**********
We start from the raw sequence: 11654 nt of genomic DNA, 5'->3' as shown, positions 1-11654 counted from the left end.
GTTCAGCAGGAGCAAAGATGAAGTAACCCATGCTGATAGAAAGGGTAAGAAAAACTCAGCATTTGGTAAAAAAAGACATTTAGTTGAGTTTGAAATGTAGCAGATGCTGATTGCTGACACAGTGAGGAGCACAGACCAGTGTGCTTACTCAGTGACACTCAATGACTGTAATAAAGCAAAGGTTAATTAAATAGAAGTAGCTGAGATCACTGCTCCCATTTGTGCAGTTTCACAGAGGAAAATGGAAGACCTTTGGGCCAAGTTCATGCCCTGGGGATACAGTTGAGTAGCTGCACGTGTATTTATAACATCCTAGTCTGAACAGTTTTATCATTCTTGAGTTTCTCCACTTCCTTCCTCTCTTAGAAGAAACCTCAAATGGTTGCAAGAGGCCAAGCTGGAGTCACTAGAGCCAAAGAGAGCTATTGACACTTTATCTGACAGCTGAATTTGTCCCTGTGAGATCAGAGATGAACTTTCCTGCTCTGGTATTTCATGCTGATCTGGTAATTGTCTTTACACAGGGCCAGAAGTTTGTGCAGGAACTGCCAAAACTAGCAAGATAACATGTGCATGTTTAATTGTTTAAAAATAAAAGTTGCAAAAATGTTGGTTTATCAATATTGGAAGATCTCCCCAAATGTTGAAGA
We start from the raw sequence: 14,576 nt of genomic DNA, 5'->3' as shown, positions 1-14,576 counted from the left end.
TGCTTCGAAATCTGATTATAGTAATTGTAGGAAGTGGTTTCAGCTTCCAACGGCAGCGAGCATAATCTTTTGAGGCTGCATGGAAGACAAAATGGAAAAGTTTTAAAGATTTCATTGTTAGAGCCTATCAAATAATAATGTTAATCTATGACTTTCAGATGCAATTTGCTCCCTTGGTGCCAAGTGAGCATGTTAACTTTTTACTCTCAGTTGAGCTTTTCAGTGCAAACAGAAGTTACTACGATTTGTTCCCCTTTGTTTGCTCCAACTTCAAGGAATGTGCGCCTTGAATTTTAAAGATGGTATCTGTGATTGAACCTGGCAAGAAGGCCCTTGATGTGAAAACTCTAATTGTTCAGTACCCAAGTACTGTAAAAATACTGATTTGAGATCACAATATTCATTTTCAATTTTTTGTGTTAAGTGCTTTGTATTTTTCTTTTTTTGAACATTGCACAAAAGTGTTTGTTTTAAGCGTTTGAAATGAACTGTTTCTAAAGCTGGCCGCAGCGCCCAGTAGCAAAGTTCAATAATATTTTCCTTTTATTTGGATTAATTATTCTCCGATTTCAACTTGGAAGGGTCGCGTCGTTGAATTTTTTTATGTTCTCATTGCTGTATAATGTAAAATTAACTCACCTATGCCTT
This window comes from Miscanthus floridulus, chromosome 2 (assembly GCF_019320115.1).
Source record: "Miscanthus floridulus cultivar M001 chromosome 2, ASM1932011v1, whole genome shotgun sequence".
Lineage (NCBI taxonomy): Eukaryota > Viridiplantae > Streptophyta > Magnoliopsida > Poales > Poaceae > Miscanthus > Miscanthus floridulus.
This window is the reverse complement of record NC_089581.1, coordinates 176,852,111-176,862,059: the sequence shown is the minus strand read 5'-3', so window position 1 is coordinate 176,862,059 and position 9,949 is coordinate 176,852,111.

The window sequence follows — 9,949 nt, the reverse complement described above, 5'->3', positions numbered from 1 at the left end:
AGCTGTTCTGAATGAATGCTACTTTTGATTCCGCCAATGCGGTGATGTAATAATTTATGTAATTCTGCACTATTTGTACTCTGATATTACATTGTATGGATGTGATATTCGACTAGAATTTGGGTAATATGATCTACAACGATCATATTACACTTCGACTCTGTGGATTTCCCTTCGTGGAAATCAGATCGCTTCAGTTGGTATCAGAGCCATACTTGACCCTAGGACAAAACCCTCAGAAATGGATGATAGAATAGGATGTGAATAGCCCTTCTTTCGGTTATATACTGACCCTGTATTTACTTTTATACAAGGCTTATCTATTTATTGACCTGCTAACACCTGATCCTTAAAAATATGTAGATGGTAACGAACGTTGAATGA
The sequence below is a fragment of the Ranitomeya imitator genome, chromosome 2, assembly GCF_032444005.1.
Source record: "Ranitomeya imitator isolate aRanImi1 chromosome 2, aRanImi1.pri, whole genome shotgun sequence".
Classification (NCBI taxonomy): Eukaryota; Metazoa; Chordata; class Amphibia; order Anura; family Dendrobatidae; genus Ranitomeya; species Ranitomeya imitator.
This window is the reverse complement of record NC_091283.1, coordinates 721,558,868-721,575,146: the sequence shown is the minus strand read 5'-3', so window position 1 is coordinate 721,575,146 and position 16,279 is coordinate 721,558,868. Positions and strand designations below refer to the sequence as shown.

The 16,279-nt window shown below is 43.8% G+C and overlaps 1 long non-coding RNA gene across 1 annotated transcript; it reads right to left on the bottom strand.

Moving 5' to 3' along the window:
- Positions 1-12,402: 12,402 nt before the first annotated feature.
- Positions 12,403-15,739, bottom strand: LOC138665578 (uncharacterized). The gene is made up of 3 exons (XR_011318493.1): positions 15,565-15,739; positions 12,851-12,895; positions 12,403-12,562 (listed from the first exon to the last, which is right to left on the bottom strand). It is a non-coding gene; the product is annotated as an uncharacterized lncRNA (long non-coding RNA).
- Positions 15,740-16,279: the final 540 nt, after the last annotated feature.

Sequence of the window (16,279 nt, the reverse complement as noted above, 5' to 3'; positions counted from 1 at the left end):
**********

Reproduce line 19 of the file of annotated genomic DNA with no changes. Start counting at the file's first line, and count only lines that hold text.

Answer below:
- Positions 15,740-16,279: the final 540 nt, after the last annotated feature.